There’s a really dreamlike feel to the whole movie, aided by the relative lack of dialogue. Some scenes do drag on for ages, especially the bit of Ana walking to and in her old house in the final section which goes on forever, but I loved this aspect; it reminded me of directors like Sergio Leone and Michelangelo Antonioni, where time was often slowed down and things sometimes took forever, but one was never bored because of the tension and the atmosphere. I’m sick of the current obsession with speeding everything up anyway! This movie is shot in the very stylised way many gialli were, with lots of close ups [often of eyes], odd editing choices and odd colour schemes which sometimes go into Suspiria territory with bright use of certain colours like red and blue, and there’s also terrific use of augmented sound effects like dripping water and heavy breathing. As I said before though, Amer also subverts the giallo with things like the whole film being from the point of view of the killer, having a female be the lead, and not even having much killing. Despite all this technical virtuosity and cleverness, all the film referencing [I couldn’t believe that the same film could reference both A Lizard In A Woman’s Skin and un chien undalou], and the disturbing sexual elements throughout [which occasionally sometimes seem a little overdone], the film constantly has compassion for its fragile, disturbed central character, and i’s story, which is partially about the effect of childhood trauma, and partially a twisted coming of age tale, has elements which most of us can probably relate to.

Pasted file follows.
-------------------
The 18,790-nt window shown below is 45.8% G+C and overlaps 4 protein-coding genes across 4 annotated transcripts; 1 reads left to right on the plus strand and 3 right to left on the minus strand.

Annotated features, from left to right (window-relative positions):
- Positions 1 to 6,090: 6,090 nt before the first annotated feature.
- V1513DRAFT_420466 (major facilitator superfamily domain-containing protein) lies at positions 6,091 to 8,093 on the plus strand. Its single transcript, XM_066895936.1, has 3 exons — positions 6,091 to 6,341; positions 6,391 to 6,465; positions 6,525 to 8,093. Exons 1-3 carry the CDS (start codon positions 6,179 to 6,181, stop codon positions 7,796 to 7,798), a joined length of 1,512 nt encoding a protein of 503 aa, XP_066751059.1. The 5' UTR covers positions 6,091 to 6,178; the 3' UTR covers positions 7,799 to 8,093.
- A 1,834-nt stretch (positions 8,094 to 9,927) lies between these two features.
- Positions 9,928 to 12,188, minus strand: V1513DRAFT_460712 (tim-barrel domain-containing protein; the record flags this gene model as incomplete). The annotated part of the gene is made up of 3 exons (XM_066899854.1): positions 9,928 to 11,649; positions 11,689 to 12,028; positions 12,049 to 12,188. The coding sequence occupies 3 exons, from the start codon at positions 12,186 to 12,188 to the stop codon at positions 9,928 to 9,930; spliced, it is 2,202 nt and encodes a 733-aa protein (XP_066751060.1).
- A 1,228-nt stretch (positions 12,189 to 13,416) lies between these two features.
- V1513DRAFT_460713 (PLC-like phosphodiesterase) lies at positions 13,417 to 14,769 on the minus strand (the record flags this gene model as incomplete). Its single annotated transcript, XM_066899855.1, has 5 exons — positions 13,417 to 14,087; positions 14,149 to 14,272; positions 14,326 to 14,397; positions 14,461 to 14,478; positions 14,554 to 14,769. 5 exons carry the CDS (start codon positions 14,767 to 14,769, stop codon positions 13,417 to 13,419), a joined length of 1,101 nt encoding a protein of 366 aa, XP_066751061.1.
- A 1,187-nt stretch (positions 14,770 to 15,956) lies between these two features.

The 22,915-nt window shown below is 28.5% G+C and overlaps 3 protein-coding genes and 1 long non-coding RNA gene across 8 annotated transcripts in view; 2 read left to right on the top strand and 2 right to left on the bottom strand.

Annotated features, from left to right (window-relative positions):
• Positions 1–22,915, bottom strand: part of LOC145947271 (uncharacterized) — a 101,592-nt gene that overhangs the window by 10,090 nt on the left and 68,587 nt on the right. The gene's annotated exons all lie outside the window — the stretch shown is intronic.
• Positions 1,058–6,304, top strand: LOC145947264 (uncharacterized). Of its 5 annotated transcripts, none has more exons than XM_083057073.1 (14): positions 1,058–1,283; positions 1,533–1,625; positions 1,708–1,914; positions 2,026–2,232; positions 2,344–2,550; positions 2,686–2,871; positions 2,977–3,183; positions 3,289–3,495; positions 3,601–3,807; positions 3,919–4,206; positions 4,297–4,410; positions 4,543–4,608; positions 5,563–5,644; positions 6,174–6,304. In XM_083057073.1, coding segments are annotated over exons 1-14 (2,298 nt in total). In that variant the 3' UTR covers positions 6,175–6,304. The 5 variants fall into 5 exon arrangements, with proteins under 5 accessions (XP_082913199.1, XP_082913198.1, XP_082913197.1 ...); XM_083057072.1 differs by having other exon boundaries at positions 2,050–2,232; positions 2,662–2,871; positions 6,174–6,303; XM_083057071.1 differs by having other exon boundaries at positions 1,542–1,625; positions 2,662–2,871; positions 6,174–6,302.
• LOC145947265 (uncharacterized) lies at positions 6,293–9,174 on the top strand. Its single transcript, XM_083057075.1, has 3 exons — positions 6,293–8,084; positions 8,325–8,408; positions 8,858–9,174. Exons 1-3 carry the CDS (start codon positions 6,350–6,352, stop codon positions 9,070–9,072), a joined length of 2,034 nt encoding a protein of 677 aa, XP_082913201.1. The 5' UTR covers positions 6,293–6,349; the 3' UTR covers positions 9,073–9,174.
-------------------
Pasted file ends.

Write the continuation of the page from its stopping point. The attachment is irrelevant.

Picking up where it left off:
Now this isn’t really a film where the performances are especially important, but all three actresses playing Ana do a fine job in conveying her conflicting emotions, especially the young Cassandra Foret who conveys Ana’s fear and curiosity very well. There’s not much music in the film, but what there is consists of tracks from old giallo scores by people like Ennio Morricone and Carlo Savina. Now I really dislike this way of using music, in the manner of Tarantino, but it’s fair to say that many viewers will not have heard the pieces before so I suppose the filmmakers just about get away with it. Manu Dacosse’s cinematography is endlessly inventive and while it does copy the giallo style, it actually seems really fresh amidst today’s cinema. Back in the’ 70s films many films of this nature got major cinema releases and were very commercially successful; sadly today I think Amer will remain a cult film with limited appeal which is a shame, the multiplexes need more films like this. Maybe there’s the odd element that doesn’t quite work, and as I said the middle story isn’t all that, but this is a stunning piece of film-making that reminds us of how un-inventive and dull many films actually are. With just one film, Cattett and Forzani have established themselves as two of the best filmmakers today and I can’t wait for their next movie.